It is true that the Lebanese community bears the unenviable moniker of the most fraudulent prone immigrant group in Nigeria. They as a community must resolve this issue and aim to become productive Nigerian citizens, not the chronic immigrant sucking off the national bosom with little prayer for replenishment. The comments of this young Nigerian would be waived aside as the ramblings of one disgruntled individual but the truth be told, that sentiment is more widespread than most Nigerians- at home and abroad, would admit. What is more disturbing is that many of us have a subliminal understanding of our conservative and oftentimes, intolerant attitudes to foreigners. I take solace in the fact that our motivations are not racist. Yes, we kicked out black people in the 1980s; we really do not care about your skin color. Most Nigerians would accept you if you “go with the program”. It’s a whole other ball game if you don’t. Sometimes I wonder where Nigerians get their moral pride. I have a number of theories, debatable but not infallible if Nigeria and Nigerians are studied in the context of how far we have come as a nation and what our aspirations are as a people. We are the largest black nation on earth and maintain that psychological and racial supremacy on the African continent. We are black, very proud of our heritage and overwhelmingly patriotic. For a people who have been battered by poverty, bruised by military incursions into civilian life and buffeted constantly by the political elite, our sense of national pride is admirable and undeniably unique amongst nations. We possess the largest economy in Africa, unattractively reliant on the oil sector but built on a hardworking, resilient and raw entrepreneurial spirit (did someone mention South Africa? Hush… it’s all about us today, ok?) We are socially conservative and culturally defensive on an ethnic basis, struggling with our tribal identities in a national wrestling match but rigidly patriotic in the presence of foreigners. These are not good or bad attributes. This is who we are. A nation divided on a cultural level but confident and comfortable in its “Wazobia” skin.
This analysis begs us to ask ourselves some hard questions as individual members of the Nigerian project. Why are we this way? Why do we consider ourselves superior in some way to our fellow African brothers and sisters? Is there some form of accepted intolerance, if not racism, ingrained in our national psyche? These are questions that we must ask ourselves as a people if we are to interact with the world in a constructive manner in the 21st century and beyond. My critique of the current state of affairs is that Nigeria and Nigerians must be ready to change. The world is changing and our economy and people would be major participants in the coming years. As we impact the world, foreigners are bound to be attracted to our land and may be committed to being full participants themselves in our affairs- whether we like it or not. Heck- the changes have been in the works for years! Although there are no solid figures on the number of foreigners in Nigeria (trust the National Bureau of Statistics and the Nigerian Population Commission to receive ‘allocation’ but not produce even basic research), it was once estimated that the Lebanese community in Nigeria exceeded 150,000 with a significant majority of them born in Nigeria and thus, bonafide holders of Nigerian passports. They seem to the numero uno bunch of immigrants in Nigeria, establishing a presence as merchants in the country dating back to the late 19th century. Of all non-black people living in Nigeria, their presence is undeniable and they have integrated the most in the country- marrying Nigerians, raising families in the country, establishing businesses with head offices and major operations in Nigeria and representing the leading group of Middle Easterners in West Africa. We have the Asians- Chinese and Indians, buoyed by the booming oil services industry, setting up shop in the Niger Delta region and other economic centers where they operate in the IT, construction and trading sectors. With Uncle Obasanjo’s policy of inviting everyone who had extra cash to spend abroad as a “defacto foreign investor”, the Chinese in particular have invaded our lives not only with the cheap (oftentimes substandard) products that they bring into the country but with their brodas and sistas. Many westerners seem not to desire a social stake in Nigeria but maintain their relationships with our people strictly for economic gain. Hopefully, they would be cured of this disease of colonial mentality and begin a more humanistic approach to living and working in Nigeria.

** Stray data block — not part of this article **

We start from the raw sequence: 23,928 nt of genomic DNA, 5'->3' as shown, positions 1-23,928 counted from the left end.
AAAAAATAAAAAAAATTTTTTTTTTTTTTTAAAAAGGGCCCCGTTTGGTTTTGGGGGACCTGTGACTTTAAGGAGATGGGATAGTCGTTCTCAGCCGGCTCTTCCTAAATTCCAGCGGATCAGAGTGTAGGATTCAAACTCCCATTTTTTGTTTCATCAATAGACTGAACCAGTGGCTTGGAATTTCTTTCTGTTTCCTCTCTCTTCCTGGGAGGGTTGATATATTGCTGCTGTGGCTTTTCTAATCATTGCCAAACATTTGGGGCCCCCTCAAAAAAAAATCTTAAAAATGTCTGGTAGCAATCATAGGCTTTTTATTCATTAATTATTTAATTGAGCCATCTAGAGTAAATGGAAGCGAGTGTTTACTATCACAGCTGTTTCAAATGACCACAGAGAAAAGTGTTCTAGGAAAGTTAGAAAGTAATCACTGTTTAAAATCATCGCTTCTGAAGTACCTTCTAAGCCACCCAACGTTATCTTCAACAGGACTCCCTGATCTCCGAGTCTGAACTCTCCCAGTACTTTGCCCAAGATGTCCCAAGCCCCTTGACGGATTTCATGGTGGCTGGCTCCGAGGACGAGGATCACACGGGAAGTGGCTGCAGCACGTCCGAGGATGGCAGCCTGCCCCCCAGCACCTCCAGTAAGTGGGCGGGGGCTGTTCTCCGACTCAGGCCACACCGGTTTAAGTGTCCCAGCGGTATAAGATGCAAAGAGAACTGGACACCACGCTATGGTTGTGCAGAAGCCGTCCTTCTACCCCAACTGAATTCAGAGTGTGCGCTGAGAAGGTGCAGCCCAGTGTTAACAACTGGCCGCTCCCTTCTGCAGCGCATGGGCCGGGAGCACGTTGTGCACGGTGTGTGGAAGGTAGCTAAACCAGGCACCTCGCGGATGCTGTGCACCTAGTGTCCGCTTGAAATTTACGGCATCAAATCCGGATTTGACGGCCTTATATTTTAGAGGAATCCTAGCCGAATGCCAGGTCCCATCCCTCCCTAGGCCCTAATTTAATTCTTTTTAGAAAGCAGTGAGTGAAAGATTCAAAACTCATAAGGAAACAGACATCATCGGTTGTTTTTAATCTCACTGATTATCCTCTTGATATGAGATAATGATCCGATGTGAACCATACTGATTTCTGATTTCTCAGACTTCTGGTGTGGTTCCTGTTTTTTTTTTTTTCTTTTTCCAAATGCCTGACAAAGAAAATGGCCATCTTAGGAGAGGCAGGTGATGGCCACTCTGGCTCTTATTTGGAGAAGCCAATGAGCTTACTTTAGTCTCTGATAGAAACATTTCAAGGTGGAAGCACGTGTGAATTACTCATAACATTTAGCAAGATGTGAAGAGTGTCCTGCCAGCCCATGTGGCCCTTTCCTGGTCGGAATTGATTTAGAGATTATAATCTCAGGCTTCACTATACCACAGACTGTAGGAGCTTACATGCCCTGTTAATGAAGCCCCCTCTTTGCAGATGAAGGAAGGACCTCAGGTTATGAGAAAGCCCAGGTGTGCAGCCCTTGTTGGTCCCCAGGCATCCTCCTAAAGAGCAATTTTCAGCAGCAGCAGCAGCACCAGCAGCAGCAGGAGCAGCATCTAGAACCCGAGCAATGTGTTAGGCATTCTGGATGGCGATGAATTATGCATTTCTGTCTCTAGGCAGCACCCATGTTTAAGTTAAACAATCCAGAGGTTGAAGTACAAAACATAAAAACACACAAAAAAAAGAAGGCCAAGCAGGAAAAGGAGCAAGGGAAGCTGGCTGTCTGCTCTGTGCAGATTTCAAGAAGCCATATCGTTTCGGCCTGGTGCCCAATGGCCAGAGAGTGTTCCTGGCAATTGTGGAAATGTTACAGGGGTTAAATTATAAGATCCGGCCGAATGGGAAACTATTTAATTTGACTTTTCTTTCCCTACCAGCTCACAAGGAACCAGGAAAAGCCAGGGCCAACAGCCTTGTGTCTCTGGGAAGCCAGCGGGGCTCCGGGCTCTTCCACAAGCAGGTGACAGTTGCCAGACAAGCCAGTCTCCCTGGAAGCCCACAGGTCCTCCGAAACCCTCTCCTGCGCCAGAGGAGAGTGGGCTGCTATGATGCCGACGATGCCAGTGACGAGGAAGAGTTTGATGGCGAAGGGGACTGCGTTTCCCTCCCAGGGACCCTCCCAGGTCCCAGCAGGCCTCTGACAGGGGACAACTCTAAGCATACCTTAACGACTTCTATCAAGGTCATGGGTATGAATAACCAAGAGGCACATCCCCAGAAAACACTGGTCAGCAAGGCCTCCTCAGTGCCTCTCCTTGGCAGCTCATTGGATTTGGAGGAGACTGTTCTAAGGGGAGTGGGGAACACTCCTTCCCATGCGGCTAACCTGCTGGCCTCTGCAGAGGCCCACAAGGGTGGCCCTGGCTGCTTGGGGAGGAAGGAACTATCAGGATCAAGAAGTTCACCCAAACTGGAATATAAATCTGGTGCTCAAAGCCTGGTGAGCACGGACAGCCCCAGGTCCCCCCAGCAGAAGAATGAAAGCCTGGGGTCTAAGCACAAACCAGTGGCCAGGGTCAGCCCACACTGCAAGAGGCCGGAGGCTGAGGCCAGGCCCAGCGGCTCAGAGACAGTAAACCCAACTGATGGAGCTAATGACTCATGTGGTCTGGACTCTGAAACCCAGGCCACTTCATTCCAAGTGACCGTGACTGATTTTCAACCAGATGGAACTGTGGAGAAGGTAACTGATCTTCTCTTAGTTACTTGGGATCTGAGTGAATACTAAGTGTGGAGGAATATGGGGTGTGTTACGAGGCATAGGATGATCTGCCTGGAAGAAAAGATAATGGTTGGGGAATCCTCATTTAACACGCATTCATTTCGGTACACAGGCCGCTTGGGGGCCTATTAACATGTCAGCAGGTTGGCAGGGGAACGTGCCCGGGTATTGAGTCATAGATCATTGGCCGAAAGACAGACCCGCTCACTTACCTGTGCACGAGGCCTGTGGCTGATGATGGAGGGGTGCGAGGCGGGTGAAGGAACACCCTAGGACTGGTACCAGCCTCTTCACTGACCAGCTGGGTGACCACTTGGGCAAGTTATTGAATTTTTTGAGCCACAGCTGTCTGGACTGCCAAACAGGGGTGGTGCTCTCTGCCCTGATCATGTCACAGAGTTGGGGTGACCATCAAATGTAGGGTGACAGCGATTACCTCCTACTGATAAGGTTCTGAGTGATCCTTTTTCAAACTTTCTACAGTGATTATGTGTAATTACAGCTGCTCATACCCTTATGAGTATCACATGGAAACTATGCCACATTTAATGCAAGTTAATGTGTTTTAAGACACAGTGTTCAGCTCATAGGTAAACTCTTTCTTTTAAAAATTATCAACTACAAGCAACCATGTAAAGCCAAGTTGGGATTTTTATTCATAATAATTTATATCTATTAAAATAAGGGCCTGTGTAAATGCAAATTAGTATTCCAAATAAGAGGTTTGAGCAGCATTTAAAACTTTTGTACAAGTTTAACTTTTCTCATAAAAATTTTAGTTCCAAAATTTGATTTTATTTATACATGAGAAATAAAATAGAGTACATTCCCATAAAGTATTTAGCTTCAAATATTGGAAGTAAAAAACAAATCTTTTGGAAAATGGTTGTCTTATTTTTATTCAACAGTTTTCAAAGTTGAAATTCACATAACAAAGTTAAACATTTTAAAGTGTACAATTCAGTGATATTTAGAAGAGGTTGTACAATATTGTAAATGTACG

They come from all over the world to partake in our growing wealth, for the same self-preserving reasons immigrants leave their home nations for countries where they think they can do better for themselves and their families. We should embrace them and treat them with dignity. We should also have a sensible immigration policy that is fair and mindful of our needs as citizens- we do not want to have a group of ‘invisible’ people in our country like the US being a burden to our social and infrastructure system (by the way, do we even have such a system?). We should not treat people based on the color of their skin. Let’s face it- call it inferiority complex or plain stupidity, many Nigerians have a better perception of Caucasian people than Asians, Latinos or Arabs. This has to stop. We all know what racism can do. It is ugly and vicious. I once had a weird experience at work with a British immigrant, now an American citizen, who pointedly told me that Arabs were ‘naturally’ prone to terrorism and with a smile on his face, nodded when a young Middle Easterner walked past us. Deceit never enhances a free and open society. It nurtures contempt and intolerance. As we advance as a nation, let us remind ourselves of our capacity to overcome barriers. The civil war did not destroy us, military dictatorships came and went, corruption did not stop us from teaching our children to focus on truth and honesty and foreigners still adjudge as the happiest people on earth. As we expect more shades of people to add to our national fabric, let us be ready with a practical and humane policy that is welcoming and beneficial to all native-born and immigrant citizens. As a new year beckons, let us pray that a well-planned immigration policy is implemented to support the new color of the Nigerian people.